David and Goliath in Chiropractic today!

Having your kids participate on sports teams can be exhilarating or a constant source of stress (like when you watch parents kiss up to the coach or when the coach shows favoritism, etc.). A lot of parents air their opinions and complaints all over the internet because of this stress. I recently heard about a parent who decided he wanted his kid to have a more positive experience.

 The coach of an area 10-year-old intramural basketball team was not playing all the kids on the team. He was playing his best players solely to win (and to stroke his own ego) and not developing the kids' spirits and teaching life lessons. Some of the parents complained online and offline and the coach just dug his heels in. One of the parents, who is a former professional basketball player, offered to start a new team for the boys who were not getting a chance to play. At the time, the only opening for the kids to play in was a league playing against 14-year-old boys. His philosophy for his team was all the kids will get playing time and he wanted them to form a tribe with a supportive, cooperative, underdog mindset that says we may not always win, but we are going to give it everything we have! 

 As DCs we get asked to compromise our integrity in all so many ways. It’s so easy to look the other way when you see things that aren’t right. It takes courage to stand out and be different. It takes courage to take a stand when it comes to health: doing what’s best for the patient and putting people over profit. Patients ask us to cave when it comes to things like recommendations, fees, co-pays, and deductibles. Our communities ask us to accept their designation of what we as DCs should be all about: adult, short-term care for aches and pain only.  

 In most situations there are three groups of people and this applies to DCs, too. In the example above, some of the parents on the basketball team were okay with the way things were. Some just complained but offered no solutions. Then there was one parent who said this just isn’t right and I’m going to do something about it!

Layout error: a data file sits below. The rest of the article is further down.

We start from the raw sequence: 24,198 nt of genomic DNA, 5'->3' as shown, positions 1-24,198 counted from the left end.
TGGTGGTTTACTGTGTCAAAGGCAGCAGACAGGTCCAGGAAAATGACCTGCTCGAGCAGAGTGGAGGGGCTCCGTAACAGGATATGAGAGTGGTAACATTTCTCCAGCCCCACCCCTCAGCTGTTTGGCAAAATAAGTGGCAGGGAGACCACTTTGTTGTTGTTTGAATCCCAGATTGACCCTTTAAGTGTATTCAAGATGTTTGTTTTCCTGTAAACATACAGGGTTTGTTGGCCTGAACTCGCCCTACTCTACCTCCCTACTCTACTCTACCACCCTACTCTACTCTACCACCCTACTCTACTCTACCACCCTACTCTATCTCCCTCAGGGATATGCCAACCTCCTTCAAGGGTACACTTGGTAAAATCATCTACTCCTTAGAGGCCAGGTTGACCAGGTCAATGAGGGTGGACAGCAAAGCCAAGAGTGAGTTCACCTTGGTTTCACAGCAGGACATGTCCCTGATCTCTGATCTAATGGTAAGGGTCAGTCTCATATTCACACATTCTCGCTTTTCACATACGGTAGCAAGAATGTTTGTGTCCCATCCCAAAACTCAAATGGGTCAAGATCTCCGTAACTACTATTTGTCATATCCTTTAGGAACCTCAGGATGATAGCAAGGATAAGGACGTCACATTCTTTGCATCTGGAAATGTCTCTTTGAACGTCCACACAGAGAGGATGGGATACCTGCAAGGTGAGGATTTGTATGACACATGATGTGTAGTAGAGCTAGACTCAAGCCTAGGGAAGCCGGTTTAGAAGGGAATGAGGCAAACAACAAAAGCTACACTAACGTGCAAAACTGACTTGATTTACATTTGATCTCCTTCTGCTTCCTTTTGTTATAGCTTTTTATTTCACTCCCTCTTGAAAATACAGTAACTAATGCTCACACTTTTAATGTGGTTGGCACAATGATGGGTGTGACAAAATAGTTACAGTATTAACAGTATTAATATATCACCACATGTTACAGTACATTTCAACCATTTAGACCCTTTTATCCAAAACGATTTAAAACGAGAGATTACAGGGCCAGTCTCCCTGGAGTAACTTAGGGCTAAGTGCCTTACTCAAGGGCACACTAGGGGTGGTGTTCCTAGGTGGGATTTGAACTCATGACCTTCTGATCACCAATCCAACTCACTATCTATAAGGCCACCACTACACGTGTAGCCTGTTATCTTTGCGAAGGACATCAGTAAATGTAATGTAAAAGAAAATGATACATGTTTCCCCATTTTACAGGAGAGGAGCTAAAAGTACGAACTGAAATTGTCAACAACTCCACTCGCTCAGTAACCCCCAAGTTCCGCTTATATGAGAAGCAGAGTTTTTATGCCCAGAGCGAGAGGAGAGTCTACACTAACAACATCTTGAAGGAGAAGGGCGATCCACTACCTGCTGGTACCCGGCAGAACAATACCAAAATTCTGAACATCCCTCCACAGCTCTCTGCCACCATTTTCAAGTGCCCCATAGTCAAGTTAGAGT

Playing against the odds may not appeal to people who want things to be easy or to be handed to them. This is a form of entitlement. They would rather have someone else do it for them. Yet there is another group of ambitious people that are attracted to a familiar truth that says, "things worth having are worth putting in the effort for."

These kids developed the mindset of being UNDERDOGS! No, not with a chip on their shoulders; rather a CAN DO attitude that many adults never develop. They were taught not to give up in the face of being outmanned or not being the favorites or the most popular, etc. Everywhere they play, they get cheered on by both teams because of their determination, grit and never-say-die attitude. They may not win many games, but the thrill of being united by a common battle cry is something that will prepare each and every one of these kids for the next chapters in their lives.

It's so easy for DCs to play on the team that already has established rules and regulations and to not challenge them, no matter how wrong they are. Just put your heads down and endure the pain and suffering of being a small version of who you really could be. There are so many DCs that continually endure practices that don’t reflect their true talents and abilities. It’s not a lack of clinical expertise; it’s a mindset that’s lacking.

With a mindset of being an UNDERDOG, you are not part of medicine, hospitals or the disease model. Their buildings are taller than yours, their pockets are deeper than yours, their social power is heads and shoulders over a DC's and their political clout is David and Goliath-like.

It’s okay to be the underdog!  It’s an orientation that allows every day in your life to be an adventure.

If you want to march in a different direction and not fight against medicine and disease, there is nothing stopping you except yourself.

When we went to Chiropractic school, most of us felt like underdogs and we were more vociferous and bold in our words and actions. We took on all people even though they didn’t agree with our beliefs or admired our conviction. But then something happened: we graduated, had families and settled into a quiet desperation. We lost our underdog mindsets. We gave away our power to the majority (medicine and disease mentality) and we agreed to sit on the bench and keep our mouths shut as we watched others play.

TNR is reserved for DCs ready to reclaim their practices and their lives! One of the most glorious sights is a person getting off the bench and saying, "'put me in coach, I’m ready to play!"